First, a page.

"What an idiot!"

Most of us know that we should never call someone else an idiot. However, we've heard these words said many times in situations that were mostly private. The words are nearly always said in frustration about someone who has blown his or her opportunity in life because of something very unwise that he or she had done. Sometimes, we have even used the phrase, "What an idiot!" to describe our own behavior when we were frustrated or deeply disappointed in our personal choices.

"I've never met a long-term Christian whose knowledge of the Bible did not exceed her or his obedience of it."

I remember the first time I heard something like this. Honestly, I hadn't thought about it much, but the more I reflected on this statement, the more it bothered me because it was so true!

"And the foolish man's house went crash!"

I've heard these words in songs so many times I cannot count them. I've sung them many times. All too often, I am afraid I haven't connected these words to Jesus and his closing thoughts in the Sermon on the Mount.

[Jesus called his disciples to him and taught them saying:] Therefore everyone who hears these words of mine and puts them into practice is like a wise man who built his house on the rock. The rain came down, the streams rose, and the winds blew and beat against that house; yet it did not fall, because it had its foundation on the rock. But everyone who hears these words of mine and does not put them into practice is like a foolish man who built his house on sand. The rain came down, the streams rose, and the winds blew and beat against that house, and it fell with a great crash" (Matthew 7:24-27).

Many of our efforts as followers of Jesus can focus on acquiring more knowledge about Jesus, Christianity, and truth. No one can argue with a passion for knowing more about what Jesus said and did. No one can argue with a passion for knowing God's word. But we are called to be so much more than just a thumb drive full of biblical information. Church is not a data dump from God to his children, but a training base to prepare people to leave on mission to bring God's Kingdom to a broken world.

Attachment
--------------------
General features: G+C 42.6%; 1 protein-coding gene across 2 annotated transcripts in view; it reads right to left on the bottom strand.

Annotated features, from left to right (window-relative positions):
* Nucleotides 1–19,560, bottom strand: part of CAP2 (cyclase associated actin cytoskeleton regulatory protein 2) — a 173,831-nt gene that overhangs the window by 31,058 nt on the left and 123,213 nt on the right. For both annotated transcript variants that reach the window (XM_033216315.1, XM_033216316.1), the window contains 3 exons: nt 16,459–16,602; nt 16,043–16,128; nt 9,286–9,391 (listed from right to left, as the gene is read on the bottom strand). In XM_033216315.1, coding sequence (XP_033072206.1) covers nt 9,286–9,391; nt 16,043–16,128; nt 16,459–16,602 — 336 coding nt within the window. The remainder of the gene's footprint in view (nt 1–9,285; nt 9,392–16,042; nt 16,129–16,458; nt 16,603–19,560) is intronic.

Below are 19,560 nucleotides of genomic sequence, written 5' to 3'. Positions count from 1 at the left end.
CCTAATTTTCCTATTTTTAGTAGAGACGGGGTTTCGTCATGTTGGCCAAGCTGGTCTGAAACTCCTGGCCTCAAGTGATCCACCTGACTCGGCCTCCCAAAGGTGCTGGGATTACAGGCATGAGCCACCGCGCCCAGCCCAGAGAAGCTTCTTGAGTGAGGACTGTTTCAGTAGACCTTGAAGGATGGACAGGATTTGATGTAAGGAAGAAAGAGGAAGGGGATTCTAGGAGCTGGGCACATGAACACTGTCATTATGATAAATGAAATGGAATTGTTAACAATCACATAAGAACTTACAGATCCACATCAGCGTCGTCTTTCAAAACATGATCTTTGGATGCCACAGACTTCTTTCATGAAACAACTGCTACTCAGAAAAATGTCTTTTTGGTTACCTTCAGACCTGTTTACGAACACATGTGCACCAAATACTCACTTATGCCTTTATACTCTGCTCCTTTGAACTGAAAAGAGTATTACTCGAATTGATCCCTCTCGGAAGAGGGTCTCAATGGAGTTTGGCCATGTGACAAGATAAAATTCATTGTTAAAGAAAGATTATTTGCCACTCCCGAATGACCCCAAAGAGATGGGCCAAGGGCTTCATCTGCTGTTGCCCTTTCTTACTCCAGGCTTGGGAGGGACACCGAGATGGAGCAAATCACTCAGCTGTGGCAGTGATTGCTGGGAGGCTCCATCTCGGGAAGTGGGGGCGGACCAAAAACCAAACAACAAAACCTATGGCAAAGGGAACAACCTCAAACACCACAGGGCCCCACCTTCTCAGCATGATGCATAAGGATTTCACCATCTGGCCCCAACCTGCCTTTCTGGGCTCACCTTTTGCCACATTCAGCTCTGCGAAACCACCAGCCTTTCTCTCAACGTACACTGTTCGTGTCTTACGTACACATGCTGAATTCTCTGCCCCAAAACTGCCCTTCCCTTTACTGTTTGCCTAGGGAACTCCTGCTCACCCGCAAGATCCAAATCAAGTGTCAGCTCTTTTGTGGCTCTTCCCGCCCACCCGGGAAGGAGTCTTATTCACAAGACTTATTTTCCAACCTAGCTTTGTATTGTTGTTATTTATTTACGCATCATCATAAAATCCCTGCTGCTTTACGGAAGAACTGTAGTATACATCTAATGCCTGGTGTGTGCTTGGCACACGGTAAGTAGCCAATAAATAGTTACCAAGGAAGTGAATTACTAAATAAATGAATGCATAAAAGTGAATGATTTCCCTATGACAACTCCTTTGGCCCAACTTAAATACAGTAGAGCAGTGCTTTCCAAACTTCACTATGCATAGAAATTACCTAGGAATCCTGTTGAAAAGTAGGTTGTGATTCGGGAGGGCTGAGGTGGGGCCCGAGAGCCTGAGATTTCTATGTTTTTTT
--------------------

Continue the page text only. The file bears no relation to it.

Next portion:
The Holy Spirit's goal was never to merely inspire the words of Scripture, but to fashion us through the Scriptures for godly living (2 Timothy 3:16-17). The Spirit longs to work in our lives through the Scriptures to transform us to be like Jesus (2 Corinthians 3:18). The Holy Spirit's goal for the inspired Scriptures is to produce the fruit of character and compassion: love, joy, peace, forbearance, kindness, goodness, faithfulness, gentleness and self-control (Galatians 5:22-23). So as disciples of Jesus, we are not called to be admirers of the word or hearers of the word, but doers of the word (James 1:22).

No one epitomizes the failure of using the Scriptures wisely quite like Solomon. He is the ultimate foolish man in Jesus' story at the end of his Sermon on the Mount. Solomon was considered one of the wisest men to have lived in ancient times. He made Israel a nation of strength, beautiful architecture, opulent royal living quarters, and great wealth. People came from all over to see if the rumors of his great accomplishments were true.

God lavished grace upon us to not only save us, but also to call us to be different and to make a difference.
In the middle of this wise man's accomplishments was great foolishness (Nehemiah 13:26). He traded away righteous character for lavish experiences and forgot compassion in his mistreatment of others. He sold out marriage to making treaties by marrying many wives of foreign leaders. He compromised the worship of God alone to the idolatries of his wives and their children. He built his great kingdom on the backs of the poor and laborers he mistreated and the general population he taxed to pay for his extravagance. Solomon built his great empire on the sand and like the foolish man in Jesus' story, it all came crashing down in one generation after his death.

Jesus said very hard words to his disciples about the importance of obeying God and not just knowing the teachings of God:

Not everyone who says to me, "Lord, Lord," will enter the kingdom of heaven, but only the one who does the will of my Father who is in heaven. Many will say to me on that day, "Lord, Lord, did we not prophesy in your name and in your name drive out demons and in your name perform many miracles?" Then I will tell them plainly, "I never knew you. Away from me, you evildoers!" (Matthew 7:21-23).

If the sad example of Solomon doesn't capture our attention, then hopefully the words of Jesus will. God lavished grace upon us to not only save us but also to call us to be different and to make a difference (Ephesians 2:8-10). Jesus is not looking for admirers, but for real followers. He is looking for true disciples who are willing to obey what he has taught (Matthew 28:18-20) and emulate how he lived (Luke 6:40).